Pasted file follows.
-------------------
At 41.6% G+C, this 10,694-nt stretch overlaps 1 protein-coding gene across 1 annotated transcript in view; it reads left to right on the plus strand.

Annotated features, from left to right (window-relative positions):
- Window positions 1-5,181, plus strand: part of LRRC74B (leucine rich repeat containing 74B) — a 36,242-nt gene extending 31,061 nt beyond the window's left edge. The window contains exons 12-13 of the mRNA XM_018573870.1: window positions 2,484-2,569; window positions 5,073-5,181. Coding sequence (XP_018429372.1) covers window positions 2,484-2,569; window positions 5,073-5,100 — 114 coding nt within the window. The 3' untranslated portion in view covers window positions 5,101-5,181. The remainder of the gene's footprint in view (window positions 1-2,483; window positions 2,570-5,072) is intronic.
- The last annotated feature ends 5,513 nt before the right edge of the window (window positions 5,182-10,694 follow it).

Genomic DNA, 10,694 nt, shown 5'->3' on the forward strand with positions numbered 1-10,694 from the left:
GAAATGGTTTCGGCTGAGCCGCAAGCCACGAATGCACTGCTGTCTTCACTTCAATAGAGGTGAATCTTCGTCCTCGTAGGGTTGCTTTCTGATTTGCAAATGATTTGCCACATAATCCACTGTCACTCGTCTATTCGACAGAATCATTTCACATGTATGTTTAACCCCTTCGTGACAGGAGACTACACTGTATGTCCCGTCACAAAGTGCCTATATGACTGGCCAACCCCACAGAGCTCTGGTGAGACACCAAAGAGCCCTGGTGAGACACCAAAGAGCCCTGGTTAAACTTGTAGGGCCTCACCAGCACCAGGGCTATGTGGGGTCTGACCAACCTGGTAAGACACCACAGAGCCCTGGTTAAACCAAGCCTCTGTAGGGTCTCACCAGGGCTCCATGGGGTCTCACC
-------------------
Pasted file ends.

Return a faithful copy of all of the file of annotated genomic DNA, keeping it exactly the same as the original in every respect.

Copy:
At 41.6% G+C, this 10,694-nt stretch overlaps 1 protein-coding gene across 1 annotated transcript in view; it reads left to right on the plus strand.

Annotated features, from left to right (window-relative positions):
- Window positions 1-5,181, plus strand: part of LRRC74B (leucine rich repeat containing 74B) — a 36,242-nt gene extending 31,061 nt beyond the window's left edge. The window contains exons 12-13 of the mRNA XM_018573870.1: window positions 2,484-2,569; window positions 5,073-5,181. Coding sequence (XP_018429372.1) covers window positions 2,484-2,569; window positions 5,073-5,100 — 114 coding nt within the window. The 3' untranslated portion in view covers window positions 5,101-5,181. The remainder of the gene's footprint in view (window positions 1-2,483; window positions 2,570-5,072) is intronic.
- The last annotated feature ends 5,513 nt before the right edge of the window (window positions 5,182-10,694 follow it).

Genomic DNA, 10,694 nt, shown 5'->3' on the forward strand with positions numbered 1-10,694 from the left:
GAAATGGTTTCGGCTGAGCCGCAAGCCACGAATGCACTGCTGTCTTCACTTCAATAGAGGTGAATCTTCGTCCTCGTAGGGTTGCTTTCTGATTTGCAAATGATTTGCCACATAATCCACTGTCACTCGTCTATTCGACAGAATCATTTCACATGTATGTTTAACCCCTTCGTGACAGGAGACTACACTGTATGTCCCGTCACAAAGTGCCTATATGACTGGCCAACCCCACAGAGCTCTGGTGAGACACCAAAGAGCCCTGGTGAGACACCAAAGAGCCCTGGTTAAACTTGTAGGGCCTCACCAGCACCAGGGCTATGTGGGGTCTGACCAACCTGGTAAGACACCACAGAGCCCTGGTTAAACCAAGCCTCTGTAGGGTCTCACCAGGGCTCCATGGGGTCTCACC